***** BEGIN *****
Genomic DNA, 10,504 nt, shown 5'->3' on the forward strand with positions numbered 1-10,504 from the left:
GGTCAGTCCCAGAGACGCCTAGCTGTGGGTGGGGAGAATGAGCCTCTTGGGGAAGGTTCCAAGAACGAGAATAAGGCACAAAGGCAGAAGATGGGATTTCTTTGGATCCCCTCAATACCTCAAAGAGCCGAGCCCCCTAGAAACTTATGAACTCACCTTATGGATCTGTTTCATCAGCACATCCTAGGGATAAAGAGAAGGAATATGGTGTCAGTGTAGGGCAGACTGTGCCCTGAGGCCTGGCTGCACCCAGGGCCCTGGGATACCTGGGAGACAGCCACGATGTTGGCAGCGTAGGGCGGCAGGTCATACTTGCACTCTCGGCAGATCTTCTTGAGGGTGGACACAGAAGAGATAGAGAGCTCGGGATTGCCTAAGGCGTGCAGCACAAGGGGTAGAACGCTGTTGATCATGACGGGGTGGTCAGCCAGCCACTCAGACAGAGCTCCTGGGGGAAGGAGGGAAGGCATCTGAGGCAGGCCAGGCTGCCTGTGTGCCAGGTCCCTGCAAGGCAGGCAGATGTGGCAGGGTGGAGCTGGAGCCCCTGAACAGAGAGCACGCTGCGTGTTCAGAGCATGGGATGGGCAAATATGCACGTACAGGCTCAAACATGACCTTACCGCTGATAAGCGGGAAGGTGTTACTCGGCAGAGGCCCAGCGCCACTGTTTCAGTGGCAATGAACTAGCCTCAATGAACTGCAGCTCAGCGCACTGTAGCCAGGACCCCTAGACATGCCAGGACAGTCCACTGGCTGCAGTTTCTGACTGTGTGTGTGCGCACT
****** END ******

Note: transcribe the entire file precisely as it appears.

Genomic DNA, 10,504 nt, shown 5'->3' on the forward strand with positions numbered 1-10,504 from the left:
GGTCAGTCCCAGAGACGCCTAGCTGTGGGTGGGGAGAATGAGCCTCTTGGGGAAGGTTCCAAGAACGAGAATAAGGCACAAAGGCAGAAGATGGGATTTCTTTGGATCCCCTCAATACCTCAAAGAGCCGAGCCCCCTAGAAACTTATGAACTCACCTTATGGATCTGTTTCATCAGCACATCCTAGGGATAAAGAGAAGGAATATGGTGTCAGTGTAGGGCAGACTGTGCCCTGAGGCCTGGCTGCACCCAGGGCCCTGGGATACCTGGGAGACAGCCACGATGTTGGCAGCGTAGGGCGGCAGGTCATACTTGCACTCTCGGCAGATCTTCTTGAGGGTGGACACAGAAGAGATAGAGAGCTCGGGATTGCCTAAGGCGTGCAGCACAAGGGGTAGAACGCTGTTGATCATGACGGGGTGGTCAGCCAGCCACTCAGACAGAGCTCCTGGGGGAAGGAGGGAAGGCATCTGAGGCAGGCCAGGCTGCCTGTGTGCCAGGTCCCTGCAAGGCAGGCAGATGTGGCAGGGTGGAGCTGGAGCCCCTGAACAGAGAGCACGCTGCGTGTTCAGAGCATGGGATGGGCAAATATGCACGTACAGGCTCAAACATGACCTTACCGCTGATAAGCGGGAAGGTGTTACTCGGCAGAGGCCCAGCGCCACTGTTTCAGTGGCAATGAACTAGCCTCAATGAACTGCAGCTCAGCGCACTGTAGCCAGGACCCCTAGACATGCCAGGACAGTCCACTGGCTGCAGTTTCTGACTGTGTGTGTGCGCACT